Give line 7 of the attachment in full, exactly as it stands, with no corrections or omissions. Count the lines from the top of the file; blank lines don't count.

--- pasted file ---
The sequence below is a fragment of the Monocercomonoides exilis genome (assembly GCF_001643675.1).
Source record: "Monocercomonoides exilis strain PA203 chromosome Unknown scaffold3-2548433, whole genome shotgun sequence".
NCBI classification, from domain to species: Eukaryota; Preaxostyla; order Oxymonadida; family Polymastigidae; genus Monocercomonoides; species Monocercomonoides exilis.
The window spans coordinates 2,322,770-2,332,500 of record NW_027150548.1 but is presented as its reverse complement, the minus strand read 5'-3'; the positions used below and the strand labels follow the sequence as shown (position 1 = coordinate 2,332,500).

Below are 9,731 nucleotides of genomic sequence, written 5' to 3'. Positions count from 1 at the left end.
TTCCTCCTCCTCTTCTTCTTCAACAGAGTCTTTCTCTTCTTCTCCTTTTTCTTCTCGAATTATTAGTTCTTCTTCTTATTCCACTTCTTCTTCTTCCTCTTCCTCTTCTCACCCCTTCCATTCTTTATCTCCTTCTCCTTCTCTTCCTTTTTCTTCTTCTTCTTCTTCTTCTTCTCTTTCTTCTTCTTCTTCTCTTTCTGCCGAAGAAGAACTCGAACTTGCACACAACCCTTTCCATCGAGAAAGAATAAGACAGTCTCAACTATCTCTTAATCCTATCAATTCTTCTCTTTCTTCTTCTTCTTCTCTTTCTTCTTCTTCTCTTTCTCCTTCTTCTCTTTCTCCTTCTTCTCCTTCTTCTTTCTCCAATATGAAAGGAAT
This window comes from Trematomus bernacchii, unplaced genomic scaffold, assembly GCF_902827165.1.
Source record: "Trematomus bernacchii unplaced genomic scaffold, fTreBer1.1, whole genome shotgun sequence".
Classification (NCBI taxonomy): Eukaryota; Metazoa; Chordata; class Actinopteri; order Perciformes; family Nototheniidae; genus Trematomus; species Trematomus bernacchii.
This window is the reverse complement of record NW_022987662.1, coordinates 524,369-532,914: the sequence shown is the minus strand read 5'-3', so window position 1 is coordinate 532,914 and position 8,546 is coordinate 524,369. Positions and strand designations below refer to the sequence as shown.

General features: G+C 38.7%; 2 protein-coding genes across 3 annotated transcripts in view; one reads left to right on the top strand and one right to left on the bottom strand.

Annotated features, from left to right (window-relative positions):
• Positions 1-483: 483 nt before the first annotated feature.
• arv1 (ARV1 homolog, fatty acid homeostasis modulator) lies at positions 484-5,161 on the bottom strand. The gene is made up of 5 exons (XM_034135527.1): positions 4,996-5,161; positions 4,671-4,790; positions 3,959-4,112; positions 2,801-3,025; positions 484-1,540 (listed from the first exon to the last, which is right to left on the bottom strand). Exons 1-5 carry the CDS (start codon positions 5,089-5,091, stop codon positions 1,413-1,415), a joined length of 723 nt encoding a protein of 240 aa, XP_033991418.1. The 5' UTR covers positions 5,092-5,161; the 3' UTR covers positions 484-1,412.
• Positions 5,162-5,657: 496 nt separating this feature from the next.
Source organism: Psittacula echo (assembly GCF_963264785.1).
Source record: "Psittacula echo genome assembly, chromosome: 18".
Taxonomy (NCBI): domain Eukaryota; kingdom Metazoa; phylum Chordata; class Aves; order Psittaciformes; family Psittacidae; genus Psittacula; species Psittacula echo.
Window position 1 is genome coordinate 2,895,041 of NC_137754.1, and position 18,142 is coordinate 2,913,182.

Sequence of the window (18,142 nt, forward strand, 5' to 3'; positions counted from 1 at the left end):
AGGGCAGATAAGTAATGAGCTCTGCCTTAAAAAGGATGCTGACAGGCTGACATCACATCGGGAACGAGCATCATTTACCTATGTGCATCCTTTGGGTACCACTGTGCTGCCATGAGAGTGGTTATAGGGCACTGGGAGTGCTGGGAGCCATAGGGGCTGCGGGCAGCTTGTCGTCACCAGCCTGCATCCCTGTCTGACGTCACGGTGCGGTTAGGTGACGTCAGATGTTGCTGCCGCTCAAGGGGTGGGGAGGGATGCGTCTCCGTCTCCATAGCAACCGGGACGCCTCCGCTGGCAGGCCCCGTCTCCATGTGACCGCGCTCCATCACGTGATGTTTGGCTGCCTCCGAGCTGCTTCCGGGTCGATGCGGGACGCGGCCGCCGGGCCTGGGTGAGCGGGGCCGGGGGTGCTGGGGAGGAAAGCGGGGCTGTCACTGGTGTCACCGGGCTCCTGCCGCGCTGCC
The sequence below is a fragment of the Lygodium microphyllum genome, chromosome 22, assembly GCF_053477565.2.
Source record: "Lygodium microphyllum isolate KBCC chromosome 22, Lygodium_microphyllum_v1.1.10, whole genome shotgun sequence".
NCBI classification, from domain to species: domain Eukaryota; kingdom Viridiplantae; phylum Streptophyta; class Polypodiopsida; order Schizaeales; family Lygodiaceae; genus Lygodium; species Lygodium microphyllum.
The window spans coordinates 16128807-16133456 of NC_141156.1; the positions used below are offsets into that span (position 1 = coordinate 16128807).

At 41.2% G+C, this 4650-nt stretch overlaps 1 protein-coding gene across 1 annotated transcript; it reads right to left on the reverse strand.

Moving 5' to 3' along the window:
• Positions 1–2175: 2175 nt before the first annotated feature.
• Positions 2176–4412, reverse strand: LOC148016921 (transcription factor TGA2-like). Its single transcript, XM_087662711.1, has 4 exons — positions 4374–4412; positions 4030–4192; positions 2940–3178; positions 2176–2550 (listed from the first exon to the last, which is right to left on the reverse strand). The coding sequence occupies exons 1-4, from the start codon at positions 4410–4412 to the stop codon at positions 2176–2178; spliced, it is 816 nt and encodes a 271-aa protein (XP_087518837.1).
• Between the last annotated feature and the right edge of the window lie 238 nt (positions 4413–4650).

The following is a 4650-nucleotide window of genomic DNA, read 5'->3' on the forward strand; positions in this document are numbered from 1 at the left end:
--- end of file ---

This window comes from Trematomus bernacchii, unplaced genomic scaffold, assembly GCF_902827165.1.